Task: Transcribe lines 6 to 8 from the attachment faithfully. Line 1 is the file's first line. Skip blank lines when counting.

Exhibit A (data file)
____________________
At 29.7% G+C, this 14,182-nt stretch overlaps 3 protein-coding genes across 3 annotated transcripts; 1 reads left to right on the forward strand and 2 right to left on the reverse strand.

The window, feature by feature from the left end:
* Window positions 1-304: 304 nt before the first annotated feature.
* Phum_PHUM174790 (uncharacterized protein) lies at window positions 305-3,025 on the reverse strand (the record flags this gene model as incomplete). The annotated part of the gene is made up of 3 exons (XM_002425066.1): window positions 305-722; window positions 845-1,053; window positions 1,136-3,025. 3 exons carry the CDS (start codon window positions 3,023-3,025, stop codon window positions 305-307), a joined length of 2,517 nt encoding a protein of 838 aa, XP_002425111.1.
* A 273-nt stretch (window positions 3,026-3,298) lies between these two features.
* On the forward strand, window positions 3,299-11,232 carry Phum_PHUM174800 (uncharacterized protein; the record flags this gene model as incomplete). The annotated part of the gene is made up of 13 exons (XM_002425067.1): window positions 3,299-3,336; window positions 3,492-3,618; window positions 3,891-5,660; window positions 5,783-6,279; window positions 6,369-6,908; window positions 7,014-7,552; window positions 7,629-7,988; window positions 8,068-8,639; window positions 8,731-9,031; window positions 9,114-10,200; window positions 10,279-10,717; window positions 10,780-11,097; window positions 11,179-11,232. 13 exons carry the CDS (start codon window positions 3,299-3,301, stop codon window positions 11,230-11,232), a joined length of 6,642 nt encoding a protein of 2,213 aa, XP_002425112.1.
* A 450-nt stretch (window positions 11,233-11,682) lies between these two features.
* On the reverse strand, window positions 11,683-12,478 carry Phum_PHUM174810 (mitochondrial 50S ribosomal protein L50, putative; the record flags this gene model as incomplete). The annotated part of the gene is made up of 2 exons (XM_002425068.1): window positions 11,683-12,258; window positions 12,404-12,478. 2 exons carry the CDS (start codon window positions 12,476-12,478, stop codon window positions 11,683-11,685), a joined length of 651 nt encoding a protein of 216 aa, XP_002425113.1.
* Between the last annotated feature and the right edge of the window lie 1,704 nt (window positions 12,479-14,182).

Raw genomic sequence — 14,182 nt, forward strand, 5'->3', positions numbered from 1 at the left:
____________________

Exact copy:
* On the forward strand, window positions 3,299-11,232 carry Phum_PHUM174800 (uncharacterized protein; the record flags this gene model as incomplete). The annotated part of the gene is made up of 13 exons (XM_002425067.1): window positions 3,299-3,336; window positions 3,492-3,618; window positions 3,891-5,660; window positions 5,783-6,279; window positions 6,369-6,908; window positions 7,014-7,552; window positions 7,629-7,988; window positions 8,068-8,639; window positions 8,731-9,031; window positions 9,114-10,200; window positions 10,279-10,717; window positions 10,780-11,097; window positions 11,179-11,232. 13 exons carry the CDS (start codon window positions 3,299-3,301, stop codon window positions 11,230-11,232), a joined length of 6,642 nt encoding a protein of 2,213 aa, XP_002425112.1.
* A 450-nt stretch (window positions 11,233-11,682) lies between these two features.
* On the reverse strand, window positions 11,683-12,478 carry Phum_PHUM174810 (mitochondrial 50S ribosomal protein L50, putative; the record flags this gene model as incomplete). The annotated part of the gene is made up of 2 exons (XM_002425068.1): window positions 11,683-12,258; window positions 12,404-12,478. 2 exons carry the CDS (start codon window positions 12,476-12,478, stop codon window positions 11,683-11,685), a joined length of 651 nt encoding a protein of 216 aa, XP_002425113.1.